The council had originally said it would move the statue from Poole Quay on Thursday over concerns it was on a target list compiled by anti-racism activists.

Campaigners have focused on Lord Baden-Powell due to his associations with the Nazis and the Hitler Youth programme, as well as his actions in the military.

The statue features on a “topple the racists” website which lists more than 60 statues and memorials across the UK which they argue should be taken down, because they “celebrate slavery and racism”.

In a statement issued on Thursday afternoon, the council said the listing “placed the much-loved statue at risk of damage or even destruction”.

The council said the statue would not be removed because its “foundations are deeper than originally envisaged” with discussions needed with contractors on how to move it safely.

Twenty-four-hour security will be put in place “until it is either removed or the threat diminishes”, the council said.

Since George Floyd’s death in Minnesota on 25 May, police have recorded 199 protests across the UK attended by an estimated 155,000 people.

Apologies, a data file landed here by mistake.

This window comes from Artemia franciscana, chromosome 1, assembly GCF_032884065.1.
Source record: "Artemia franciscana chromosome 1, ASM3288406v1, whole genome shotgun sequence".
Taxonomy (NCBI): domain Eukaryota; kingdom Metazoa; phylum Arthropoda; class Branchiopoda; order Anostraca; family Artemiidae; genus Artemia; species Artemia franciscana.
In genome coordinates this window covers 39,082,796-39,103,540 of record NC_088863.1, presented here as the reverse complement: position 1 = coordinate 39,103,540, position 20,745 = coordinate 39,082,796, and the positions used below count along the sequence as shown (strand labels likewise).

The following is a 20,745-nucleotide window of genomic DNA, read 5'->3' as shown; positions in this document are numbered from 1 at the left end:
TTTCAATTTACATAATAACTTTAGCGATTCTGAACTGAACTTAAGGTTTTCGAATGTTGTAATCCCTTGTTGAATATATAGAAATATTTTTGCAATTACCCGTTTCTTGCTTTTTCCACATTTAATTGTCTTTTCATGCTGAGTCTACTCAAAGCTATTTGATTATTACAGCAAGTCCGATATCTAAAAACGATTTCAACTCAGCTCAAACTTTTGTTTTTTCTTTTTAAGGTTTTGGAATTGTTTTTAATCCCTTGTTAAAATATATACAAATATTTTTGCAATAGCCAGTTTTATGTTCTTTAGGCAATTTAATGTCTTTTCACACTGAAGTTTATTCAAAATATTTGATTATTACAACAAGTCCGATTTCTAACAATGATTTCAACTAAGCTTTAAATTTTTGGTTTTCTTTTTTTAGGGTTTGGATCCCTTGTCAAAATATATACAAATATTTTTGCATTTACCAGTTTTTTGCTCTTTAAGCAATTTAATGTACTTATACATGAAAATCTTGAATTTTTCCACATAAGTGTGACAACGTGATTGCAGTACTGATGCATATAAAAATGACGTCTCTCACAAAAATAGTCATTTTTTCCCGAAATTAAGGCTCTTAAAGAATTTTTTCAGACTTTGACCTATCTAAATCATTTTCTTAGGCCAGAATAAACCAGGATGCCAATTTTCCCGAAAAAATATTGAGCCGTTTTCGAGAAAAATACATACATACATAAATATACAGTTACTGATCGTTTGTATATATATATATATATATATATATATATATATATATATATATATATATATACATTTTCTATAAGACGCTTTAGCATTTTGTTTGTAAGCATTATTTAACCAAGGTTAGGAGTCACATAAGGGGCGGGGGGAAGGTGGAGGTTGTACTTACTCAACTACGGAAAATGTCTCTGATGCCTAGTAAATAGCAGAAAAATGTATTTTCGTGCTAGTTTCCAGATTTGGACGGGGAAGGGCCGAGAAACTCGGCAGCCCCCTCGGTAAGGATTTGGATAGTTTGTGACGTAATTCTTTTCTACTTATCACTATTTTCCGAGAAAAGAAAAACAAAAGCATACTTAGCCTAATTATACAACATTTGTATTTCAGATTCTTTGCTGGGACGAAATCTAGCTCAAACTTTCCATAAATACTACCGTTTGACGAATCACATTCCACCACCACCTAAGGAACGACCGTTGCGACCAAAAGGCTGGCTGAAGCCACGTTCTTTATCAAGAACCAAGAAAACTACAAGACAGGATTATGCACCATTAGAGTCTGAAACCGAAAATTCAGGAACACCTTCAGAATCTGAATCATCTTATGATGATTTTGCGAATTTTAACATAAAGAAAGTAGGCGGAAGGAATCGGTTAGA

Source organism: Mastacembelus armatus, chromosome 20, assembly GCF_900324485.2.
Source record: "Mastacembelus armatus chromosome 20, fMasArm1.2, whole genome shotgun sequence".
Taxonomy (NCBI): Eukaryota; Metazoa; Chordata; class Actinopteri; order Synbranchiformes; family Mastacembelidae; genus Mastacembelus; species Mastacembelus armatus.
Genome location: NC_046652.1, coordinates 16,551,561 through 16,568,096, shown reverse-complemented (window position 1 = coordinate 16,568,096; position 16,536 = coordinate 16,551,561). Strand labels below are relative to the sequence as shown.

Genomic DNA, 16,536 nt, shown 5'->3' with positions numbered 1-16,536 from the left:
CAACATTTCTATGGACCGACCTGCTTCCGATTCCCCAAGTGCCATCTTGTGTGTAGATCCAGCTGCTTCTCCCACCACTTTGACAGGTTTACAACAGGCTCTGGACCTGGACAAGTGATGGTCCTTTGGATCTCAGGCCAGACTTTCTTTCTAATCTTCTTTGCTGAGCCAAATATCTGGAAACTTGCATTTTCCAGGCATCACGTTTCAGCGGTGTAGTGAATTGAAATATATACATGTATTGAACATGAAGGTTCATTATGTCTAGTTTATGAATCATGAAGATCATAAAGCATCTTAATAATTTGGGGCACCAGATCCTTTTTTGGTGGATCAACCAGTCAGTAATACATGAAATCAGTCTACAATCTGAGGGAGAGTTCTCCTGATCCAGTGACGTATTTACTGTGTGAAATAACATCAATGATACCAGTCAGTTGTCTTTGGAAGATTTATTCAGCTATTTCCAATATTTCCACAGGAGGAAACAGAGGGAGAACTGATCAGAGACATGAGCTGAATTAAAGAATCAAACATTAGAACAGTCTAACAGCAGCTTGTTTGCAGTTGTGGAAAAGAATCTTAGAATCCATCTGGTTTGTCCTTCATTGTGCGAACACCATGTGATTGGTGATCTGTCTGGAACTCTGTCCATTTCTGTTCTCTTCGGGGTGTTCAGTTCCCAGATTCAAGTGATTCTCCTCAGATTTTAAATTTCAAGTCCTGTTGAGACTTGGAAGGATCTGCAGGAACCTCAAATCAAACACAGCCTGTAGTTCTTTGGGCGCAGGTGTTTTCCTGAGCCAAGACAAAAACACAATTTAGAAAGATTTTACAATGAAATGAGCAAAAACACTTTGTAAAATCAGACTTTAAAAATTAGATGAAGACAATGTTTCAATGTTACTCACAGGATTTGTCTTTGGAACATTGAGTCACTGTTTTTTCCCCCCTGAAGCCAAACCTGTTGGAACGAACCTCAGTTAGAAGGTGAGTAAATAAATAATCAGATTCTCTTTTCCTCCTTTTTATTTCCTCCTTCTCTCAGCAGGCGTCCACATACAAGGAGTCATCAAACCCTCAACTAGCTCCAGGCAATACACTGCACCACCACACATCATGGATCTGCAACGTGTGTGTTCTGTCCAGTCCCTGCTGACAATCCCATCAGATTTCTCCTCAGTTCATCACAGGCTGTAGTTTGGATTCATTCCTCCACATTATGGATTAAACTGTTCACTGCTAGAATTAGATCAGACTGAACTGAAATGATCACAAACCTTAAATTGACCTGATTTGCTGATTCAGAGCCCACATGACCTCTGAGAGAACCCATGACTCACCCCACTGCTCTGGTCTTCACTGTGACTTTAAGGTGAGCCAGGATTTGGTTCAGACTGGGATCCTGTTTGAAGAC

As of Wednesday, there had been 137 arrests and over 60 police officers injured.

The Metropolitan Police Federation, which represents rank-and-file officers in the capital, condemned the violence.

Chairman Ken Marsh told The Independent protests would be “policed differently” in London this weekend.

But he said officers had “massive concerns” about a potential influx of football hooligans and Tommy Robinson supporters into the capital.

The Democratic Football Lads’ Alliance, which claims to oppose extremism but has been linked to far-right elements, called for supporters to gather in Whitehall on Saturday and Robinson urged all “patriots” to attend.